Thousands of Gaza residents on Tuesday welcomed at the Rafah border crossing with Egypt the Palestinian winner of this year’s Arab Idol talent show, Mohamed Assaf.
Young and old alike waved Palestinian flags and held up posters of Assaf, raising banners congratulating him on his win in Beirut on Saturday.
Described as a Palestinian hero by his fans, the 23-year-old Gazan brought together divided Palestinians in celebrations throughout the Palestinian territories in the West Bank and the Gaza Strip.
Assaf’s victory in the finals marked the first such success for a Palestinian entertainer.
Recordings of his songs blasted out from loudspeakers while crowds thronged his motorcade, while many gathered outside his home in the southern city of Khan Yunis.
The meteoric rise of Gaza's Assaf to snatch the top prize in the pan-Arab singing contest sparked an unprecedented outpouring of joy across the West Bank and the Gaza Strip, bringing rare unity to the divided territories.
“We are making him an official welcome,” said Gaza's culture ministry director Fakri Judeh, at the head of a Hamas government delegation to receive him.
“Assaf is a Palestinian citizen who has made an outstanding achievement... and we support him,” he said.
“We hope he will use his God-given talent to serve the Palestinian cause.”
Assaf bent over and kissed the ground as he crossed the border, an AFP correspondent reported, before holding a news conference alongside officials from Gaza's ruling Islamist Hamas movement.
“I thank you for your wonderful welcome and hope the celebrations won't feature gunfire,” Assaf said, alluding to the shots in the air that sometimes accompany celebrations in the Middle East.
“I hope with all my heart that the division can end, and my message to our Palestinian people is: unity, unity,” Assaf said, referring to internal divisions that have plagued Palestinian politics for years.
Hamas and Fatah, which dominates the West Bank-based Palestinian Authority, have been locked in a bitter rivalry which worsened when the Islamists seized the Gaza Strip in 2007.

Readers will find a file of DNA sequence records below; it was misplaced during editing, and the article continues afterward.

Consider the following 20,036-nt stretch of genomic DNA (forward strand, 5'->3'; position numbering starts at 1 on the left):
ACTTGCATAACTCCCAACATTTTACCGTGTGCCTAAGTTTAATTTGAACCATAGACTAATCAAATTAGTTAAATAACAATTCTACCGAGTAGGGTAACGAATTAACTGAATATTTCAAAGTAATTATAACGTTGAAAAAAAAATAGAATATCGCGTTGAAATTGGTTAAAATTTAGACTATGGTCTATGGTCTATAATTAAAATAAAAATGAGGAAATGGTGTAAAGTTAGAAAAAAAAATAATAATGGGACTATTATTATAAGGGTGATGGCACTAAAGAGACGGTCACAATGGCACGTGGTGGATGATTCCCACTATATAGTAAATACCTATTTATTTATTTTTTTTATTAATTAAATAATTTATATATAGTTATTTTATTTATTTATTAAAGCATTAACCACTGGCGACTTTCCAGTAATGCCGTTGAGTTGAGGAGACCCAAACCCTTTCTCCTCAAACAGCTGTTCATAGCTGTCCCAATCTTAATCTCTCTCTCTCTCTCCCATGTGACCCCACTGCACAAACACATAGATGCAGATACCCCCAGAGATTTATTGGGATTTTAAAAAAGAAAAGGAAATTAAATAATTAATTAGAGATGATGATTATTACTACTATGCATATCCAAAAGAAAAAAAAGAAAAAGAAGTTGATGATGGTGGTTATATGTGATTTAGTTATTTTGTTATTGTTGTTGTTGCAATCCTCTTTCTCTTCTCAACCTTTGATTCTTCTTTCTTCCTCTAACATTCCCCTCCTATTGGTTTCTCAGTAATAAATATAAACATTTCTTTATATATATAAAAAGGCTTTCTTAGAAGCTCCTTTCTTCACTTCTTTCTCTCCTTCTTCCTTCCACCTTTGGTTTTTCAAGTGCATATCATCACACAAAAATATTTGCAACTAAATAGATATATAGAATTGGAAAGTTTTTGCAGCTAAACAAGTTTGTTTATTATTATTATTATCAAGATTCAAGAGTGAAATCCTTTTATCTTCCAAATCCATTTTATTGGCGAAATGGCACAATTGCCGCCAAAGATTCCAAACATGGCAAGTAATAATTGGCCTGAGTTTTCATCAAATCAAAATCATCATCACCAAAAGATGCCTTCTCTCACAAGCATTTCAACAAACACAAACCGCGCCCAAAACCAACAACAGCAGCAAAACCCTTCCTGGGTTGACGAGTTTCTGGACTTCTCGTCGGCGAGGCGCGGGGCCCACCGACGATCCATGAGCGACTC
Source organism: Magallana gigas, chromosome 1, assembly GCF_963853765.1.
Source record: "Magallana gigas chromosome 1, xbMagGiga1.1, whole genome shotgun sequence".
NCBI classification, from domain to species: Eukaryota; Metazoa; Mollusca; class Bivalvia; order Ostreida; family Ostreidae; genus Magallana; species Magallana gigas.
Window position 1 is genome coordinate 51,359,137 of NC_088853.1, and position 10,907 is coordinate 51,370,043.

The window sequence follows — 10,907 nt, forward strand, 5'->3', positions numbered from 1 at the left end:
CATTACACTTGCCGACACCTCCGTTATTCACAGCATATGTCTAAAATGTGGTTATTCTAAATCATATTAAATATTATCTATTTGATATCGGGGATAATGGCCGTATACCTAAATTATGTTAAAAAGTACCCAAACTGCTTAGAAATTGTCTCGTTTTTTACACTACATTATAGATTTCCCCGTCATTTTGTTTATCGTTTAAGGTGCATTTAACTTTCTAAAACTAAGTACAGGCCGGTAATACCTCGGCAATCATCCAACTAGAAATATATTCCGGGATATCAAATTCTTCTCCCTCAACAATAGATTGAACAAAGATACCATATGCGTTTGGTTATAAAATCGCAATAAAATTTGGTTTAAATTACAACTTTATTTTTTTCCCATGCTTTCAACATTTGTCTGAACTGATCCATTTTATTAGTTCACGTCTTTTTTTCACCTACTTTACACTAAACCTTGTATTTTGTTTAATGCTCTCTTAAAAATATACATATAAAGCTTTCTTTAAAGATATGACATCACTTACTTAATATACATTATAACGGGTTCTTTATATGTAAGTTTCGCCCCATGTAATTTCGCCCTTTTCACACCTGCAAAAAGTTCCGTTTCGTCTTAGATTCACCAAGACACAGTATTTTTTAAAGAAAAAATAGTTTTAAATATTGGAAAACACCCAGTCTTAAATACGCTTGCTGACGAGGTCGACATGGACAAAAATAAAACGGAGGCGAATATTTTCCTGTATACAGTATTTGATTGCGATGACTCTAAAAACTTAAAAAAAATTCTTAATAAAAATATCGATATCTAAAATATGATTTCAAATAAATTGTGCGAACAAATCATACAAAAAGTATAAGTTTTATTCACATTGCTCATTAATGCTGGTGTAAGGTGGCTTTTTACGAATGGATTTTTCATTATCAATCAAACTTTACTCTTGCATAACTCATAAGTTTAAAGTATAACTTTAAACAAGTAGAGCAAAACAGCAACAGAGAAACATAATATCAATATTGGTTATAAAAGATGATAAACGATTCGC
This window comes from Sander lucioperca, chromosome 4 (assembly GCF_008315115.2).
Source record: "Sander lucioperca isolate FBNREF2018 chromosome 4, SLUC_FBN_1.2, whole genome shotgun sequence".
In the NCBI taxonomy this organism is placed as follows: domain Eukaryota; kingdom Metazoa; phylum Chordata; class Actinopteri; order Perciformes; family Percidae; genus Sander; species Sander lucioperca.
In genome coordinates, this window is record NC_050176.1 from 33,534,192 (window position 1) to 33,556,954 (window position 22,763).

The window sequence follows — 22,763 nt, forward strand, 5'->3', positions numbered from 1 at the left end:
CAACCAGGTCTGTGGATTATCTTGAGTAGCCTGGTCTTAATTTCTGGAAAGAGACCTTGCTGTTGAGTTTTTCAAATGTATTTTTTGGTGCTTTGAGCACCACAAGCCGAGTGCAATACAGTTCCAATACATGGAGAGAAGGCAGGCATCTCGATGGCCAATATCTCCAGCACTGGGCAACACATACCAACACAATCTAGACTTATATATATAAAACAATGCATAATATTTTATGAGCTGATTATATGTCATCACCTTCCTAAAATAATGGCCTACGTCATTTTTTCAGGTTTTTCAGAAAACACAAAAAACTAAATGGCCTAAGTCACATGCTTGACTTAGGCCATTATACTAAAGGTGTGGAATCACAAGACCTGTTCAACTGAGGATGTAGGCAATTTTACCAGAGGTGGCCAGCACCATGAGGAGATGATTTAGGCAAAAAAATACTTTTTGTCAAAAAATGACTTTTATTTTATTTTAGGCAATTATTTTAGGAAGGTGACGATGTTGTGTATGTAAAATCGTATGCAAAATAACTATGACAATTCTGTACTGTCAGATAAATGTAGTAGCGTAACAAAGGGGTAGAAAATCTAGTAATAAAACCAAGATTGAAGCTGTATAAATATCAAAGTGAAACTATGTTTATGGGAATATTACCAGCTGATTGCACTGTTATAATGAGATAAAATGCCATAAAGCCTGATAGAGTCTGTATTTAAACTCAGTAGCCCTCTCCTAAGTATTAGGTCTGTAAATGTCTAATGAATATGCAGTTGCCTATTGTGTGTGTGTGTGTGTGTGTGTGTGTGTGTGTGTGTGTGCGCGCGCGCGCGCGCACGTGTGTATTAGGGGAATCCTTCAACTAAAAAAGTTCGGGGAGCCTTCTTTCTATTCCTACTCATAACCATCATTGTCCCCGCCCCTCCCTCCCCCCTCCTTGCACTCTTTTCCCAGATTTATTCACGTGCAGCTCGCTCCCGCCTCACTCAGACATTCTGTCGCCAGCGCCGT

Yellow Fatah flags, which are rarely seen in Gaza, could be seen flying among the crowds in Rafah ahead of Assaf's arrival.
Difficulties might face the talented hero’s fans who are eager to hear him sing live the besieged strip.
Assaf’s media campaign told Al Arabiya’s correspondent in Gaza that the government in Gaza has not allowed issuing permits for holding indoor or outdoor concerts.
The campaign also said that events to honor the winner were also not given permission, Al Arabiya’s reporter said.
Hamas disapproves of what it considers un-Islamic shows, such as Arab Idol.
The movement however has not officially clamped down on support for Arab Idol or Assaf, according to AFP.
He was named by the United Nations Relief and Works Agency for Palestine Refugees (UNRWA) a goodwill ambassador for peace immediately after he won the prize, while Palestinian President Mahmoud Abbas offered him a position of “diplomatic standing.”
Assaf, who came ahead of two other contestants, Syria’s Farah Yousef and Egypt’s Ahmed Jamal, dedicated his award to the “Palestinian people, who have been suffering for more than 60 years from [Israeli] occupation.”
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